He was also wary of growing quickly, and having the event lose its roots and ideals, but knew the success of the exhibition meant getting money into the artists’ pockets. “So personally I went through quite a challenge, because suddenly we were selling a lot of sculpture, and I thought ‘This isn’t meant to happen!’ Of course, if we weren’t doing that, the whole thing would have come down like a pack of cards.”

He had hoped the popularity of the exhibition would drive funding from arts bodies, but to date, this hasn’t happened, so Handley had to shut out his ideals and appeal to the marketplace. Then, three years ago, he signed the rights to the company from his own company to a not-for-profit company, and did so for gratis. The visual arts environment, he says, is set up to be run by non-profit companies. So to get funding support from philanthropic foundations and government arts bodies, he had to run the company as a non-profit entity. “In doing so, private donations have jumped hugely, from about $36,000 in the last year, when people didn’t get tax deductions, to around $180,000 this year.” Although happy with this increase, he admits there’s still a lot of work to be done in this area.

In the most recent figures for 2005, some 500,000 people are estimated to have visited Bondi for the exhibition, and Handley’s economic impact results for 2004 point to around $40 million being brought to the local economy. Almost all visitors are tourists, and with the majority of these coming from overseas it seems he got his wish to build an export business.

In its anniversary year, 2006, 120 artists exhibited 108 works, 24 of which were international, and Handley estimates 2.3 million visitors have come along to the exhibition over the past 10 years.

Although planning for the events are all-year projects, Handley admits it can be a struggle dealing with the ‘seasonal’ aspects of the events. Planning is key to insure against these problems, and there are strategies to ensure staff and suppliers are paid on time. For starters, he tries to make arrangements with sponsors to stagger payments throughout the year. Regular receipt of private donations also makes things easier. “The thing is to know when cash flow ‘nightmare’ times are, and try to gear income to then.”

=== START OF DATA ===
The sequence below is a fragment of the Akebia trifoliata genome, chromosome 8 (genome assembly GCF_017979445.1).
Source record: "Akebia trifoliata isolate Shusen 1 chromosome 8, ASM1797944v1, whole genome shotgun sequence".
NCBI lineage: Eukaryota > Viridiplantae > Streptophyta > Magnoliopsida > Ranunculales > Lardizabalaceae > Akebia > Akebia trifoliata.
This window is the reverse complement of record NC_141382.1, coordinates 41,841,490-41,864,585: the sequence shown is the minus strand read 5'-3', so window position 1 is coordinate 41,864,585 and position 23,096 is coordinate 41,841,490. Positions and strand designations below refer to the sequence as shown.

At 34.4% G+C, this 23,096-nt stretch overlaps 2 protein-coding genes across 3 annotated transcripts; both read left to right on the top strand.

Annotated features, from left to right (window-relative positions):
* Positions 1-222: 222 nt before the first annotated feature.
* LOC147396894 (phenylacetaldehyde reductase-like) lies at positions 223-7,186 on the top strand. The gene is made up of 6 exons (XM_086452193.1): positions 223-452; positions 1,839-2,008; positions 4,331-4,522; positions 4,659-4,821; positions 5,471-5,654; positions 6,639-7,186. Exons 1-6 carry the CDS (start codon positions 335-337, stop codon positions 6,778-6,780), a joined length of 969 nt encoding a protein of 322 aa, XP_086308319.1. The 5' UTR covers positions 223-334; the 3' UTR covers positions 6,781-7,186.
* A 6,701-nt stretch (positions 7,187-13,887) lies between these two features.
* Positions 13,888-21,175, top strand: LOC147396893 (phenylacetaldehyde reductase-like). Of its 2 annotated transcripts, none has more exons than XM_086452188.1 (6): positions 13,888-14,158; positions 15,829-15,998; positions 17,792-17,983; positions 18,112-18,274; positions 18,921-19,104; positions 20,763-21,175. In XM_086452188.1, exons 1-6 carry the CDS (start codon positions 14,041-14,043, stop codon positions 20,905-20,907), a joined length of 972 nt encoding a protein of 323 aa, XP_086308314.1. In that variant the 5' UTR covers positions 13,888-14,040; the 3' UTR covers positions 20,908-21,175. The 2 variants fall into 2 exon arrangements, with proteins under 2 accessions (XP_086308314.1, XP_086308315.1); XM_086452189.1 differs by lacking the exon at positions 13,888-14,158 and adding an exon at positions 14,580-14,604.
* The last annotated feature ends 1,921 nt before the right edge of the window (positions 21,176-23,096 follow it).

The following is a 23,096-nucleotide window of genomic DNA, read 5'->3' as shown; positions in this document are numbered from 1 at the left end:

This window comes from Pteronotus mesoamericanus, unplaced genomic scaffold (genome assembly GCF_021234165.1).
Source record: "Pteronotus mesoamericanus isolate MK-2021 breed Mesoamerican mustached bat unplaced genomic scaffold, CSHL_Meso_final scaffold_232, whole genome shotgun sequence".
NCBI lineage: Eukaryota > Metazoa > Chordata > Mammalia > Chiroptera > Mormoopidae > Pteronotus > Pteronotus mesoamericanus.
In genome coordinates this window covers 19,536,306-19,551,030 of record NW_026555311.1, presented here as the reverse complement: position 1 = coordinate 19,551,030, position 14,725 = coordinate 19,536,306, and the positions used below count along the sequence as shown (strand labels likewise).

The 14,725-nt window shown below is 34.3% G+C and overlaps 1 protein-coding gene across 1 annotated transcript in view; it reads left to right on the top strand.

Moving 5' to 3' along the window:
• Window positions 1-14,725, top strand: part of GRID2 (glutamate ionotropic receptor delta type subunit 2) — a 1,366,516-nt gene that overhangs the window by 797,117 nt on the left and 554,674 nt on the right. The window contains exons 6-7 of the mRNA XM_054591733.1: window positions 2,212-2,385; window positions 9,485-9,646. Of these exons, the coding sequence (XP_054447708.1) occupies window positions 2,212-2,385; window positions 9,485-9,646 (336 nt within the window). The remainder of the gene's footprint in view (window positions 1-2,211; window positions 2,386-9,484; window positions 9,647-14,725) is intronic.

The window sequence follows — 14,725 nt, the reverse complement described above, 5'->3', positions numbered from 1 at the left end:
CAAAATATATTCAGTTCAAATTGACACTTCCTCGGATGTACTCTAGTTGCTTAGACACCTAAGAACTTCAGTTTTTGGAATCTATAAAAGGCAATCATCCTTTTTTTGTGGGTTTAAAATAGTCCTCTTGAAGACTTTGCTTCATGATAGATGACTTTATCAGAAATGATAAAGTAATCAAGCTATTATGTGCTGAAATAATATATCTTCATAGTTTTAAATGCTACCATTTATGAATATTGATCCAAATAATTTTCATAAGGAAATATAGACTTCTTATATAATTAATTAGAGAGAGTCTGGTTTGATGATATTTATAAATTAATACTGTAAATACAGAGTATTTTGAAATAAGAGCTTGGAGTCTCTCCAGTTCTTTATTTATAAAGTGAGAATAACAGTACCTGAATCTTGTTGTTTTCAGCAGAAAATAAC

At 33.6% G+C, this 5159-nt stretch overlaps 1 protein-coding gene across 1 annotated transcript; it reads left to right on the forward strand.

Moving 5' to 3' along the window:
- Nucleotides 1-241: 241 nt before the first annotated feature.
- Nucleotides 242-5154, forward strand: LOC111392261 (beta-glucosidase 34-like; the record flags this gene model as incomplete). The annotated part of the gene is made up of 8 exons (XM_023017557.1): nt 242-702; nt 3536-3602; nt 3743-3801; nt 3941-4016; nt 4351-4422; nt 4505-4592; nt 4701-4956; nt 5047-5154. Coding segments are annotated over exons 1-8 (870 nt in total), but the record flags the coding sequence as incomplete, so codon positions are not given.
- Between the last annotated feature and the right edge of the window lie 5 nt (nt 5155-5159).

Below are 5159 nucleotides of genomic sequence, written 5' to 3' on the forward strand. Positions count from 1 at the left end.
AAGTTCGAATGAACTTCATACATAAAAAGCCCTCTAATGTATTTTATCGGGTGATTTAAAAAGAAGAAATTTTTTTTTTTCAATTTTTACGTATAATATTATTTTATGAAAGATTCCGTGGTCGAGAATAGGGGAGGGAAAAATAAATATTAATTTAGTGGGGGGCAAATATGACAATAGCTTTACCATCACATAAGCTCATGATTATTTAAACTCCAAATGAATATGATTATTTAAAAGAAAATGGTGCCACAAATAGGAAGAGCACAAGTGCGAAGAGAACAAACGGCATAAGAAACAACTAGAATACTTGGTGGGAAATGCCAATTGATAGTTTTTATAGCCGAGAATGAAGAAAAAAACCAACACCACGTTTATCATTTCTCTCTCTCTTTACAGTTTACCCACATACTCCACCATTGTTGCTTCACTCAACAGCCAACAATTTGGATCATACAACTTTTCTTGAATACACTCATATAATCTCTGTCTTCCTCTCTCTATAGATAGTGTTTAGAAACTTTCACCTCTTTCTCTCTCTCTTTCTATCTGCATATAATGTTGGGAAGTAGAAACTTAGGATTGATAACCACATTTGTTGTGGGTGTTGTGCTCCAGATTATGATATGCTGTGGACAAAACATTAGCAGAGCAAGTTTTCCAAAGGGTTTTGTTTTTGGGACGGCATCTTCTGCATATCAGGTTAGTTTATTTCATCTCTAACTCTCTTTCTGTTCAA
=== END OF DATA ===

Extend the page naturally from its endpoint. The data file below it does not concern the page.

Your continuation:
Also, after adding the Cottesloe exhibition to the mix, it meant they weren’t relying on one cash flow peak. The choice of location was key, and thanks to the state’s mining boom, the second year of the West Australian event out-sold the second-last Bondi event, with only half the number of sculptures. And sponsors were much quicker to get on board with this offering, because there was a proven track record.

Although National Australia Bank have just signed on for three years, and Sydney Water have been involved since day one, but it hasn’t always been easy getting sponsors on board. Each has different reasons for getting involved, Handley explains. One of the biggest drivers, for example, is that the event creates unique corporate hospitality opportunities. There are also added-value opportunities, such as with Kodak, who have photo booths set up at the site to print photos on the spot.

On top of pressure to get sponsors on board, sculptors to exhibit, and people to visit, there is the pressure from the weather. “A wet weekend day will cost us between $15,000 to $20,000.” Even the event of bad weather has to be budgeted for.

Much of the money earned from the event comes from the sculpture and catalogue sales, but Handley recognises this needs to be “icing on the cake, not the whole cake”, so planning for future events has taken a more strategic approach. This is another reason for the successful growth of the business, as he and the team review processes and plan for other ways to more creatively run the business and manage funding.

Because he is involved so hands-on, Handley admits one of the business’s biggest risks is that of him burning out. So he makes sure to turn his focus to other projects as a sideline. He now organises fundraising ocean swim events in Fiji, attracting former Olympians like Shane Gould, to raise awareness and help prevent the high rate of accidental drownings there.

And while this extra role may seem to be yet another step away from his legal training, he is still utilising the same skills, as well as learning new ones along the way. Like most entrepreneurs, Handley isn’t afraid of taking on new challenges, and encourages others to do the same: “If you have money and an idea, it’s a piece of cake!”


Tips For Success

What you can learn from David Handley:

Protect your upsides and downsides.

If it ain’t broke, don’t fix it.

Think beyond the obvious.

Let staff go if it’s not working out, quickly.

Don’t avoid problems—make a point of acknowledging them and address them as soon as possible.

Don’t fight unless you’re really in the right. “Sometimes it’s just not worth the fight, but at the same time, you can’t be a chump.”

And if you deal with sponsors:

Come to the table with what they want. “What we offer Sydney Water, for example, changes every year.”

Work out what your demographic can offer sponsors.